The Man Who Caught the Storm
The Life of Legendary Tornado Chaser Tim Samaras
By Brantley Hargrove
Simon & Schuster. 304 pp. $26
Reviewed by John Timpane
If you have ever seen a tornado in person, you know. Dark, explosive, pitiless, destructive, tornadoes are nature at its inhuman extreme, arousing awe and terror, the ultimate in the untamable and unknowable.
The front cover of The Man Who Caught the Storm – a gorgeous, lowering photo of a man readying his camera for a nascent funnel – plus the title tell us we're about to read something beautiful, something wild, and something tragic.
Also something true. Tim Samaras (the man in the photo) was a self-taught engineer and scientist (of a sort) drawn by what even he called an "obsession" to track and study tornadoes, starting in Colorado and lured inescapably into the Texas-Dakotas Tornado Alley, where some of the most savage storms in history have struck. With no training, with mainly his own wits and courage, he became a legend. He began in early days, well before the communication-age drones, sensors, and satellites that are now the meteorologist's stock tools. He invented many techniques and equipment that storm chasers and weather people carry with them into the field. He was an original, a person sensitive enough to the inexpressibly complex behavior and formation of cataclysmic weather that he could see things others could not.
The Man Who Caught the Storm is, amazingly, Brantley Hargrove's first book. He invents a kind of writing as tempestuous, fearful, poetic, and concrete as his subject. A massive catastrophe bears down on the little town of Jarrell, Texas:
When it finally appeared on the northern horizon at about 3:40 p.m., it was a sight townspeople would resummon in their dreams for years to come. Bristling with debris and blackened with rich soil scoured from the fields, it looked ancient and immutable, its sooty wings spread wide. What it looked like was the end of the world.
We learn about the storm chaser's world, the science of meterology, the exquisite difficulty of unlocking the secrets of the tornado (still not fully understood), the history and lore. Hargrove knows just how to package all this knowledge: It's always interesting, often entertaining.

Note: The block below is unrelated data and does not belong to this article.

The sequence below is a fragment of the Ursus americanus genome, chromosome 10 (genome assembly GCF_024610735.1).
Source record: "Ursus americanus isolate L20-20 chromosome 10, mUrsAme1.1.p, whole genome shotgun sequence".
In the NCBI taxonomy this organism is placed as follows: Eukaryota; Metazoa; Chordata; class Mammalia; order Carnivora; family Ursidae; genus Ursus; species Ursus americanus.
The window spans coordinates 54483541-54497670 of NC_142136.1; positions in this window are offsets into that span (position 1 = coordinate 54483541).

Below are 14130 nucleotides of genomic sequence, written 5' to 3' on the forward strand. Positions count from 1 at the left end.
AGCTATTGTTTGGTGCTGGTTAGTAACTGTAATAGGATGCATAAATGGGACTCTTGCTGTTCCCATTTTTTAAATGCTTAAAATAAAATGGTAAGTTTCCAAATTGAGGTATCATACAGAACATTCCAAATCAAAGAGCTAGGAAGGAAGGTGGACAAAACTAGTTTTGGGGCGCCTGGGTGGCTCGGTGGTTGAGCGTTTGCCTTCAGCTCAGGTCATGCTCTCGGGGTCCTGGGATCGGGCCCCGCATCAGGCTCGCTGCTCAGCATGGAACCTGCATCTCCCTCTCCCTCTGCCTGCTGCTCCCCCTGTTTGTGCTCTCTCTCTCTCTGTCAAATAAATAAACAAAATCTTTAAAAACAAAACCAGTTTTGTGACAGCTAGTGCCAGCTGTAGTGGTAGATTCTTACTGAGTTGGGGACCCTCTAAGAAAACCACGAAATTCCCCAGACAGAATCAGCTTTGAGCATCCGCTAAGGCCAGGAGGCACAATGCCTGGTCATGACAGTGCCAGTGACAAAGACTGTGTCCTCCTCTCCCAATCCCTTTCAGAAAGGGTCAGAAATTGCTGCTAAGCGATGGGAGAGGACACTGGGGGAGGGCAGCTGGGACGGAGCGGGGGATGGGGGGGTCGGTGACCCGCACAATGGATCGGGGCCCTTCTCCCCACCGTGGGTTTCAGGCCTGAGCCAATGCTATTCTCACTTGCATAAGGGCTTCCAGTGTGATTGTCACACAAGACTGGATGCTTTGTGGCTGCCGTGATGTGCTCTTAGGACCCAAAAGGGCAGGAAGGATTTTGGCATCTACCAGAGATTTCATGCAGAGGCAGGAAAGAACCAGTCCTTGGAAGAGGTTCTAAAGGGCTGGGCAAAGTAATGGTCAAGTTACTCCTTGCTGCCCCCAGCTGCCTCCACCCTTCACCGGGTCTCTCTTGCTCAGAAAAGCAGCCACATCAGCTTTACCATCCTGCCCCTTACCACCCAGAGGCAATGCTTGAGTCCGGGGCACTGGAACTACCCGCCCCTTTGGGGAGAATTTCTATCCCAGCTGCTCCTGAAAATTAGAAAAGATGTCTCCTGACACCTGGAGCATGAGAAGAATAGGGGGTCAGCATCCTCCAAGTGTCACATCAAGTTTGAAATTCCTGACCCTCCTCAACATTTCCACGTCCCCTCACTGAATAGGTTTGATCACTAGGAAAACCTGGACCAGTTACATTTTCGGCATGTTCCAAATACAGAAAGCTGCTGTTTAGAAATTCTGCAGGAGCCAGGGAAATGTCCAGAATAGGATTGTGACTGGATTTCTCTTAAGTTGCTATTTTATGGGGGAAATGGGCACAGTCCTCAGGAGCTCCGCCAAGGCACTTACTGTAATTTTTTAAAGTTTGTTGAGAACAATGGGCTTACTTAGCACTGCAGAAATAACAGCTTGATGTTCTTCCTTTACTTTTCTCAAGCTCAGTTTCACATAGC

I'm not going to tell you he doesn't overwrite a little. There are a bunch more adjectives in this book than there need to be, and at times the already innately dramatic is overdramatized. But when going well, Hargrove puts you there and you can't get out. Many a novel is not written this memorably.
He can lower the volume and write simply, especially when there are simple things to tell, as with, for example, wife Kathy's questions about her husband's pursuits: "What was he looking for out there? What did he expect to find?"
That, of course, is the question, and probably not even Samaras himself could have answered it. At a certain point, he realizes the risk he must court if his efforts are to have a chance: "He will have to wait until he hears the roar. He will have to watch it come on, until he can see the debris and soil lifting in the vortex."
People not only do these things; they can't wait to do them. Samaras, "a man who had to walk the edge," was that way. As he joins a team probing a monster storm in South Dakota, a truck windshield is almost entirely filled with a vortex whose manifestation from one instant to the next is utterly novel, a transfixing, hypnotic sight. It is a reminder that a tornado isn't an object. … It isn't a thing; it's a process, a wholesale distribution of pressure and air.